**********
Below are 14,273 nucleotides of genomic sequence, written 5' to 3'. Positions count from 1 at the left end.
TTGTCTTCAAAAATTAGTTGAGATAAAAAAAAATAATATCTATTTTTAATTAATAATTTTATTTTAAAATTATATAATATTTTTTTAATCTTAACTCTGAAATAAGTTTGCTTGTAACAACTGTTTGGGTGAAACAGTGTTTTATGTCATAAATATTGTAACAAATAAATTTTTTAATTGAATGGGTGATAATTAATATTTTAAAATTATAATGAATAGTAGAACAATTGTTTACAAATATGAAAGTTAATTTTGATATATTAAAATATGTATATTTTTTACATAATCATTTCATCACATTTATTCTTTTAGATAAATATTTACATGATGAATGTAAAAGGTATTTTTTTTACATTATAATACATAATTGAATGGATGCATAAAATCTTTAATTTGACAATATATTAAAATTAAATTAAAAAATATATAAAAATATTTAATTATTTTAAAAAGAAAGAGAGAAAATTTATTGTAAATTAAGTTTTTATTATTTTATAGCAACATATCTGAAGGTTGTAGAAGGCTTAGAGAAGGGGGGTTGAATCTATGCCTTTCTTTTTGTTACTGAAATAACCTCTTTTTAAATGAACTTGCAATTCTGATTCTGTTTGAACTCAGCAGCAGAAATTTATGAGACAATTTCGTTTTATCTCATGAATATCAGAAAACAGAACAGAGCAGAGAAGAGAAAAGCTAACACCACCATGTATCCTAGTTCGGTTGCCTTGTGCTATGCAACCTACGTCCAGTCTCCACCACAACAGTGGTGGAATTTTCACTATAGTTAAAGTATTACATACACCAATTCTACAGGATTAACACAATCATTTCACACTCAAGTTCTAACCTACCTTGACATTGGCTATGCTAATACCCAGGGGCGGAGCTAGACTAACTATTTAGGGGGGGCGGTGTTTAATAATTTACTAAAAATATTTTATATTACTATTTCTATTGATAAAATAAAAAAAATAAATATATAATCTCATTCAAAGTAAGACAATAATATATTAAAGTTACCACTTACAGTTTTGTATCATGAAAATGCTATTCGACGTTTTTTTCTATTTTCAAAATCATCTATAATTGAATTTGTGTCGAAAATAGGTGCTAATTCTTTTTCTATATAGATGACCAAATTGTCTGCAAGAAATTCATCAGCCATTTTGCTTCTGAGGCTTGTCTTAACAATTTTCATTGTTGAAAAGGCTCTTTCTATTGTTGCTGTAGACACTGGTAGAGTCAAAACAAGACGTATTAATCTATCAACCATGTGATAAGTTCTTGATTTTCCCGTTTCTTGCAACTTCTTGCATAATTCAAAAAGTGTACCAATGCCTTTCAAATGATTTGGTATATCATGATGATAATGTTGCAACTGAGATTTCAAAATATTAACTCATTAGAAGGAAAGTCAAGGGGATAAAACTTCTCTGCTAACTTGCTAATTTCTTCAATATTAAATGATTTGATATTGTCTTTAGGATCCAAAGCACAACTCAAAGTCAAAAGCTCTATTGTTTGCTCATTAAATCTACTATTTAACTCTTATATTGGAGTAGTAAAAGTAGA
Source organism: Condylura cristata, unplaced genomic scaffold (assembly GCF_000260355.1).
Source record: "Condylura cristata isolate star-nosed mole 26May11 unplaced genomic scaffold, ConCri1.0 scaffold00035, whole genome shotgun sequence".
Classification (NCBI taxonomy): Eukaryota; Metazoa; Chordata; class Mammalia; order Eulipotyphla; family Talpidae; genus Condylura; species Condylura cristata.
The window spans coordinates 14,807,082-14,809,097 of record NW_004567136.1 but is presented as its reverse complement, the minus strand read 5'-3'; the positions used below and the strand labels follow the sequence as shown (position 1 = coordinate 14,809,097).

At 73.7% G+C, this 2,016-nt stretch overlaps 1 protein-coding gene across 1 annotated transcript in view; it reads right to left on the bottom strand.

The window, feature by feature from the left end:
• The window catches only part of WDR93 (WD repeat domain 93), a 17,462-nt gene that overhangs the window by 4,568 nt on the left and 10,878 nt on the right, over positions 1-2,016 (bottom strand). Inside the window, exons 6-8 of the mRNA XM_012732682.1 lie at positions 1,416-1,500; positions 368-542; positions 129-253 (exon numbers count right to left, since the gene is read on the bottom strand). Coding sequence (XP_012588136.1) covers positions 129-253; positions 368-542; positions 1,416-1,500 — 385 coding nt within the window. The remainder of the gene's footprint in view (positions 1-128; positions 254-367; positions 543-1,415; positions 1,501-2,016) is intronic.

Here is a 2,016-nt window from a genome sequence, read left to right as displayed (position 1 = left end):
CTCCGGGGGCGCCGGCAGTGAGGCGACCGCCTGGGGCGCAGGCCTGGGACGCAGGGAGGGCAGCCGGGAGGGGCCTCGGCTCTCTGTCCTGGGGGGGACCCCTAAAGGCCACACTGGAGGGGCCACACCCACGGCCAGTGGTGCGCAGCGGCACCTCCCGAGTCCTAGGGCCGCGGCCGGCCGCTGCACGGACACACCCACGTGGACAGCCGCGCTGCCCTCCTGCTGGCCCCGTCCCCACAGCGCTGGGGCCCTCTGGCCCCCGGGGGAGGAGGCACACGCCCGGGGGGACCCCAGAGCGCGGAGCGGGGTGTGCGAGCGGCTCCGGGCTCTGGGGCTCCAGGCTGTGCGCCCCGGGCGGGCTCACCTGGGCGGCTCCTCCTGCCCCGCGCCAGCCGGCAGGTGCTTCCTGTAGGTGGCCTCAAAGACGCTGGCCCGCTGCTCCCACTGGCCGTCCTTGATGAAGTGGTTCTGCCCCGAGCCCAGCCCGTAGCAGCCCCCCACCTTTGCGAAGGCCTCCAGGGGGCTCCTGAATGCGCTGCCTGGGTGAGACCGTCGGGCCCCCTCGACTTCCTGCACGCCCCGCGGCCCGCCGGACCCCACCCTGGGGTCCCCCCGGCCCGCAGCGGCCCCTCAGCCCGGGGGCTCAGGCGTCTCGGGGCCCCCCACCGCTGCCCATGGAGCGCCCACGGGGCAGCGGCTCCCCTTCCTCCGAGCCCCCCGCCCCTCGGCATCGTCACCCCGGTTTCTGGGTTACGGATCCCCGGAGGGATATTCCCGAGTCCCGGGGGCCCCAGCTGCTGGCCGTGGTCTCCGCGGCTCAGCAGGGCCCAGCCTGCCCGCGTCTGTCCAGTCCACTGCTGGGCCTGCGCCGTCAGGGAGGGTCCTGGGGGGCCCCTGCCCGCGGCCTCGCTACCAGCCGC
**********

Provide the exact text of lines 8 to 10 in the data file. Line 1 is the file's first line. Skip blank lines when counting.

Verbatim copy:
The window, feature by feature from the left end:
• The window catches only part of WDR93 (WD repeat domain 93), a 17,462-nt gene that overhangs the window by 4,568 nt on the left and 10,878 nt on the right, over positions 1-2,016 (bottom strand). Inside the window, exons 6-8 of the mRNA XM_012732682.1 lie at positions 1,416-1,500; positions 368-542; positions 129-253 (exon numbers count right to left, since the gene is read on the bottom strand). Coding sequence (XP_012588136.1) covers positions 129-253; positions 368-542; positions 1,416-1,500 — 385 coding nt within the window. The remainder of the gene's footprint in view (positions 1-128; positions 254-367; positions 543-1,415; positions 1,501-2,016) is intronic.

Here is a 2,016-nt window from a genome sequence, read left to right as displayed (position 1 = left end):